By Randi Altman
When you think of the environmental organization Greenpeace, images of people protecting whales, forests and oceans come to mind. It’s serious business… but recently the non-profit decided to extend its reach with humor.
While Greenpeace videos are well viewed, it’s mostly Greenpeace enthusiasts and activists who hit play. In order to reach a more general audience the organization turned to comedy, specifically LA-based writer/director/editor Olivier Agostini.
This filmmaker has a lot of public service work experience where he uses humor to help tell a serious story. And he’s got the awards to prove it, including a first place finish for his film Piñata at the 2010 Rome Film Festival, as well as Emmys, a Gold Addy, a Silver Telly and Young Director Award for his piece 5 Gallons a Day at the Cannes Film Festival.
“I have a lot of experience in tackling serious subject matter in a lighthearted way,” he reports. “Greenpeace is very methodical in how they do their videos, but in this instance they wanted to broaden the scope of their audience and hopefully have them look at the topic in a different way.”
For The Arctic 30 Story Isn’t Over, Greenpeace wanted a video that in a sense told the real-life experience of what it’s like to try to stop Russia’s oil drilling in the Arctic.
Agostini got to work; he ended up writing, directing and co-editing, with a friend. Shooting was left to DP Chris Saul, another friend, who “is much better with light than I am,” he says. You are likely seeing a grass roots theme developing here. Remember, Greenpeace is a non-profit.
In order to get the project done with the money available, Agostini had to call on industry friends to lend a hand. “We didn’t have much of a budget, but we did have creative license,” he explains. “I was able to pull in favors from all over the place – people loved the script and the cause — and we had a great crew working for basically peanuts.”
In a perfect world Agostini might have opted for an Arri Alexa, but because of the cost and timing, they ended up shooting in 2K with a Red Epic. “It was more of a practical decision than anything,” he says. “I had access to an Epic and Chris the DP had some lenses.” Agostini is quick to point out that shooting on the Epic was not a consolation prize of any kind. “It provided great looking footage,” he says.
The production was done in one day since a large chunk of the budget went to renting a stage — LA’s DC Stages. “It was a really long day, but we got it done. Everything really came together beautifully.” The short film came in at just under four minutes.
The piece starts off with a man in a quaint little office telling his administrative assistant about a “great opportunity” to go to Russia and live on a “big, magical boat with a dove painted on the side and rainbows coming out of its ass.”
He then goes on to explain what will happen to her during this “peaceful mission” — starting by throwing a full glass of water in her face so she can “get used to the water-cannons, of which there will be plenty” as she and her “team” attempt to attach a banner on a Russian oil rig. Oh, and there might be Russian commandos pointing guns at her with the occasional warning shot. Oh, and then there will be arrests made and a stay in a Russian prison for several months. All is based on the true story of 30 volunteers who spent two months in a Russian prison trying to stop the oil drilling in the Arctic.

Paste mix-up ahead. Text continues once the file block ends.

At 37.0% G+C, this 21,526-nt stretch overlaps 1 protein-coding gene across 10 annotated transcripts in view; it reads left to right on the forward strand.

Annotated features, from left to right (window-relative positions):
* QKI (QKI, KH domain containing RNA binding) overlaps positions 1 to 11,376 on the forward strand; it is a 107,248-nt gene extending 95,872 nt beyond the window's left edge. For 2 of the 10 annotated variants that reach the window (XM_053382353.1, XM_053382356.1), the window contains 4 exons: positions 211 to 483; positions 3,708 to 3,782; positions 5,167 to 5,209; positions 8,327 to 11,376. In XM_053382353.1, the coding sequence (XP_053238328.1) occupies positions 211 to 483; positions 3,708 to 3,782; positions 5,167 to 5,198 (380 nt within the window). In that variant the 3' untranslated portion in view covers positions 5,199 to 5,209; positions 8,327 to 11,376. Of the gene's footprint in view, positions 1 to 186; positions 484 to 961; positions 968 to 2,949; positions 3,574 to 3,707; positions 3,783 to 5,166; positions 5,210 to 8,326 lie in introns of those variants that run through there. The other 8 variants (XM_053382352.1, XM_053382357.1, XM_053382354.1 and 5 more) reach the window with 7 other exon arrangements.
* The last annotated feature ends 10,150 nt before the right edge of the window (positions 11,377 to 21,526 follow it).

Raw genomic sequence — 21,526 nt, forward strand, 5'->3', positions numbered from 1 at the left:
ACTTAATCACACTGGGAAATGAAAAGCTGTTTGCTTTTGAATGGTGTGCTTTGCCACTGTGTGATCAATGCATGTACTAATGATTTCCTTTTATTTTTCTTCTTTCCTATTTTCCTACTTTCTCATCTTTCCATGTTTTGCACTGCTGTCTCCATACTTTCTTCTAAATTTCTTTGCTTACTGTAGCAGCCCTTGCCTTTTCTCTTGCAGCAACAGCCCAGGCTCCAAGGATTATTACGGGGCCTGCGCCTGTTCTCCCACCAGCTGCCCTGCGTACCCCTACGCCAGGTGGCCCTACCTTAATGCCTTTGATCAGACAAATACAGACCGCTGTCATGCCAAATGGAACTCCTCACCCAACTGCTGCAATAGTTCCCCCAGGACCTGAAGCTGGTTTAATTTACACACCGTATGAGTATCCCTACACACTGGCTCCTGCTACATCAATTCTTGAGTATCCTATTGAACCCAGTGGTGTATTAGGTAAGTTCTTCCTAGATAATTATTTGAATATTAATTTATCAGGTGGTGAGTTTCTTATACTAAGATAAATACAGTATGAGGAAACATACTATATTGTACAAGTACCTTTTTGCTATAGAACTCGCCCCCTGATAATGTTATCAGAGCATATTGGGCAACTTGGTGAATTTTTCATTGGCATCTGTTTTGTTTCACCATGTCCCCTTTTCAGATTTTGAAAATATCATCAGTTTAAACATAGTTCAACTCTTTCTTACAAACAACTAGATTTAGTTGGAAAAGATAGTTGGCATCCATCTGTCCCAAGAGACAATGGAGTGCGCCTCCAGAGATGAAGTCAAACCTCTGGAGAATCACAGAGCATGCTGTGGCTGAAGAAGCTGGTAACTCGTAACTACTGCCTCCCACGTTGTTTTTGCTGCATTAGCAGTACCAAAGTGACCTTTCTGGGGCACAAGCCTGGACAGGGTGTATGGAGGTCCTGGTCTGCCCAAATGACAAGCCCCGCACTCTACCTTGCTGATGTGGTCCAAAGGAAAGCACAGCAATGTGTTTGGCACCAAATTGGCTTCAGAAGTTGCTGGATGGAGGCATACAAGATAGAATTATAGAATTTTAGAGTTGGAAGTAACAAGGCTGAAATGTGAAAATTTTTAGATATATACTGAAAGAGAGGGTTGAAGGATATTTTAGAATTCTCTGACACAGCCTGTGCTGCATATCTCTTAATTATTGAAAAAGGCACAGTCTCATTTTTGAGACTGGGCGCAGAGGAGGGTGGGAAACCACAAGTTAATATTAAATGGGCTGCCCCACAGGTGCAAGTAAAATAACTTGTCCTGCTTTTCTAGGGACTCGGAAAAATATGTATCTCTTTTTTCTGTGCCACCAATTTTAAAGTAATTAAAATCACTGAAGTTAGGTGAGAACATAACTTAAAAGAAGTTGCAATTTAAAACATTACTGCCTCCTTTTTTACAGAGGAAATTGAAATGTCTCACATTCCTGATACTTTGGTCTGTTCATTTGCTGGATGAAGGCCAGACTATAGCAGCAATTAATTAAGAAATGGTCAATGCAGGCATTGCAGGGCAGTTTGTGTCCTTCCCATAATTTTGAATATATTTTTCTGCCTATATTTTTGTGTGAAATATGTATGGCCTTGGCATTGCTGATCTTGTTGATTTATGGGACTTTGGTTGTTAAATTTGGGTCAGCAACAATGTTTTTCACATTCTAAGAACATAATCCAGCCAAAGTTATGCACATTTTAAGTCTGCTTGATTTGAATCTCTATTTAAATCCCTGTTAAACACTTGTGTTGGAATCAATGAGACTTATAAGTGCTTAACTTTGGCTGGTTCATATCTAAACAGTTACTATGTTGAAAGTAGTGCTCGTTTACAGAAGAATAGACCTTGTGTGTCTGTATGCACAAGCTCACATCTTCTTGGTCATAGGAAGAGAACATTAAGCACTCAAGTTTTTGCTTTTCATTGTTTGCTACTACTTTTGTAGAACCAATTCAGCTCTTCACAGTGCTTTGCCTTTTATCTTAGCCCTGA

“My process starts with what message needs to be conveyed,” says Agostini. “What are the facts? What’s the story? How do we showcase the facts in an engaging and unique way? Once I’ve laid that out, it’s a matter of finding the most effective way to communicate that, which for me is often in a comedic way.”
After meeting with Greenpeace and hearing the story of this group of 30 volunteers, Agostini came up with the plot. “Can you imagine if someone said, ‘This is basically what’s going to happen to you: you’re going to climb on an oil rig, put a banner up and go to jail.’ The characters are a bit off and over the top, but what they are describing, as crazy as it may sound, actually happened”
The piece ends with actual Greenpeace footage from the 30 volunteers were shot at and arrested in Russia.
For the edit, Agostini transcoded the RedCine footage to ProRes 422 HQ and brought it into Final Cut 7. It was edited in ProRes and output uncompressed. For the Web they compressed it to H.264.
As mentioned earlier, Agostini shared editing credit. While he focused on cutting the narrative part of the video, his friend, editor Aaron Rosenthal, focused on the footage Greenpeace supplied of the Russian 30 event. “We had a three-day turnaround, and so much actual Greenpeace footage I didn’t have time to sift through. In the end we bridged it all together.”
Agostini did a one-light color grade, using FCP Color. “I wanted it to look simple. I brought the contrast down and did some basic things. No power windows or anything. I didn’t have the time.”
The only VFX shot was the muzzle flash from the gun.
Agostini is currently in post on two different projects at the moment: a commercial shot in Mexico for Johnny Walker Blue (he’s repped through New York’s Greenpoint Pictures); and a short Internet film for a Canadian hospital chain that’s right along the lines of the Greenpeace video. “It’s for a mental health institute and they wanted to tackle a serious subject in a lighthearted way.”